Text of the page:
Proper adoption ritual. Witnesses stand gravely by. An

inscription above the head of the goddess, describing
the scene, reads like a legal document: “This graphic

Reveals how Hercules, son of Uni, drank milk.” Here a
private act becomes a public, ritual act. The mirror
dates from the fourth century B.C. Other representations of this myth occur on Apulian vases of the fourth
and third centuries B.C. Clearly this was a motif
that developed in Italy.141
Bodies of breastfeeding moms or kourotrophoi either
holding kids or really suckling them were popular all over Italy-they appear in Etruscan, South
Italian, and Sicilian artwork, in regions where the concept
of a mother goddess who rules over fertility and the
Arrival of children had never ceased to be significant.
Some of these pictures have lived, with their amazing existence: the so called Mater Matuta from
Chiusi, a large flagstone cinerary urn dating from the fifth
century B.C., depicting a girl holding a baby in
her lap; a mom breastfeeding two infants from Megara
Hyblaea, near Syracuse, in Sicily, from the sixth century; and a complete series of some 200 “mommies” or kourotrophoi from a safety near Capua, in South
Italy, holding as many as 14 children. (The latter are
Just occasionally nursing.) All present the theme of
fertility on a massive scale. Thousands of small,
Affordable terracotta votive figurines from sanctuaries
were also offered as presents to powerful mother goddesses.142 Written sources and inscriptions give us the
names of some of these Italic divinities, for example
Uni Astarte, on the gold tablets from Pyrgi. Minerva,
too, only incompletely identified with the Greek Athena, was a kourotrophos in Italy.143
Remarkable, in contrast, is the blatant lack
of the motif of the breastfeeding mother from Ancient
Greek art. Here, also, a strong taboo is clearly required. It is otherwise hard to describe why such a
Worldwide gesture as that of a mother nursing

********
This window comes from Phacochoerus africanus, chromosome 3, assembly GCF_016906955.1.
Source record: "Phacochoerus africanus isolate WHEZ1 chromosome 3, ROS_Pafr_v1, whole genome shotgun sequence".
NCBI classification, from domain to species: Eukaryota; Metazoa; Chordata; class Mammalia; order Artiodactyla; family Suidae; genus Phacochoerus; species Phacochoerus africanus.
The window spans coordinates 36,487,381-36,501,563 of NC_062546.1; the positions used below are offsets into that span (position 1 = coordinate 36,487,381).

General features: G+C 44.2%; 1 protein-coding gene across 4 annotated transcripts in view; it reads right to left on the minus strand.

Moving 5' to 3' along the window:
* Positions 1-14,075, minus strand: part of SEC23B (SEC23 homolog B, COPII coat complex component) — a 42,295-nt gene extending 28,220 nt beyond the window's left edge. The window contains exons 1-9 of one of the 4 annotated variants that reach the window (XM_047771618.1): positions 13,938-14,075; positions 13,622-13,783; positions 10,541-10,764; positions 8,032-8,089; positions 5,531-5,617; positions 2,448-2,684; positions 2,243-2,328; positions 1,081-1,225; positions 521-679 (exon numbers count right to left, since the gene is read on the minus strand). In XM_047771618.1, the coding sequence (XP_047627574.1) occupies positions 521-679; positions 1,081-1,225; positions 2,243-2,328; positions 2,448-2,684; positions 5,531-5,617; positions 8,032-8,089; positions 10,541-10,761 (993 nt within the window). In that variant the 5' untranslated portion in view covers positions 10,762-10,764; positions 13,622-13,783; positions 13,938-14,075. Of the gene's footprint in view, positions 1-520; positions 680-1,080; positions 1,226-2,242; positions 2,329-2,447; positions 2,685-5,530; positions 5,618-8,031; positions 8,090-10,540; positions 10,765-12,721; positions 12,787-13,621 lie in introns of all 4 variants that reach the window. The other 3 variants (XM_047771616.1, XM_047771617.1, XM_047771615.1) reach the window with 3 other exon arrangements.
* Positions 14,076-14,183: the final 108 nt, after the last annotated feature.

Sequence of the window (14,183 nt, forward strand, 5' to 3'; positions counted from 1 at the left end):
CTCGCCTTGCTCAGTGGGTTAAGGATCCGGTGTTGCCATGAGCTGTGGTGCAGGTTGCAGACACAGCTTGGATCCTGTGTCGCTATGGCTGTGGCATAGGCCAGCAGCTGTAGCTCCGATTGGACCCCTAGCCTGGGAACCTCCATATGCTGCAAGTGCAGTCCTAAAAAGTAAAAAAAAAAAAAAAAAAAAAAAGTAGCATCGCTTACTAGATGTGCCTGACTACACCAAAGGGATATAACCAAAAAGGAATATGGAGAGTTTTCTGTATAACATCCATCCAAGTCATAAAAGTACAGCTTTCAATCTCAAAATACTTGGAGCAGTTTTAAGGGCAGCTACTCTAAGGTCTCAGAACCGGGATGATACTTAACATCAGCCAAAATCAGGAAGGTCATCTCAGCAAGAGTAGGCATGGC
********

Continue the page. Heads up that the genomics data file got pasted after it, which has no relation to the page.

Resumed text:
should be so studiously averted. Like female nudity,
this image enters the repertory of Greek artwork exclusively in the
Hellenistic period together with numerous other
genre themes. Even in the fourth century B.C., as


[AJA 93

Brian Shefton has revealed, it’s used almost alone
for figures of Aphrodite with her kid, Eros, on
painted vases of South Italy or Sicily. There, the
Greek colonists had become accustomed to and beliefs.’44
Could the absence of this image from Classical
Greek art reflect life? Interesting studies have concentrated
on the issue of breast-feeding by the mother in various
cultures and civilizations.145 Definitely aristocraticor even “bourgeois”-Greek and Roman women seldom
nursed their infants-they had wet nurses, frequently slaves
from their own family. The wet nurse is well
known from Greek artwork-for example on Greek funerary stelai, where she hands the baby to the seated
Mum.146 It’s a sign of culture for a woman to be
freed of this embarrassingly physical essential, all too
reminiscent of our lowly animal nature. And indeed
Classical Greek artwork traditionally symbolizes barbarians, along with animals or wild creatures for example centaurs nursing their young.”47 The absence of such an

important picture, nevertheless, isn’t so much due to the
fact that women did not nurse their own kids, or
that the image of the wet nurse was too unimportant
to be signified, except in a secondary job, in relation to the mother-definitely not in the private action of
holding the baby at her breast. The reason is fairly to
be sought in the approach to any kind of female exposure or nudity, felt to be overly private, special, black
and dangerous, all at precisely the same time.
The image of the female breast was too strong to
be depicted casually in art. Like the phallus, the eye,
and the frontal face, the sight of the naked breast has a
double role. It truly is an indication of helplessness; at the same


time it has a remarkablemagic force.148 The face of
the Gorgon can paralyze, and thereforeprotect. The
evil eye can destroy, or save. It is no coincidencethat
the herm consists of a frontal face and an erect phallus: it was meant to function an apotropaicfunction,shielding the city and its citizens.149 A grotesque statuette of a naked woman nursing an infant makes use of
the potent picture of the naked female breast (fig. 9).s10

From the sevenththrough the fourth centuriesB.C.
nudity was depicted in art in both Greece and
Italy, but with distinct meanings. In Greece the early pre-Homeric sense of man nudity was overturned, while for women, especiallyin Athens, the old
significance of the disgrace, humiliation, and vulnerability of exposure and nudity stayed unchanged.
In Italy, Greek civilization brought with it its “modern” manners, without, however, changing customs and
attitudesdeeply rootedin the faith and traditionsof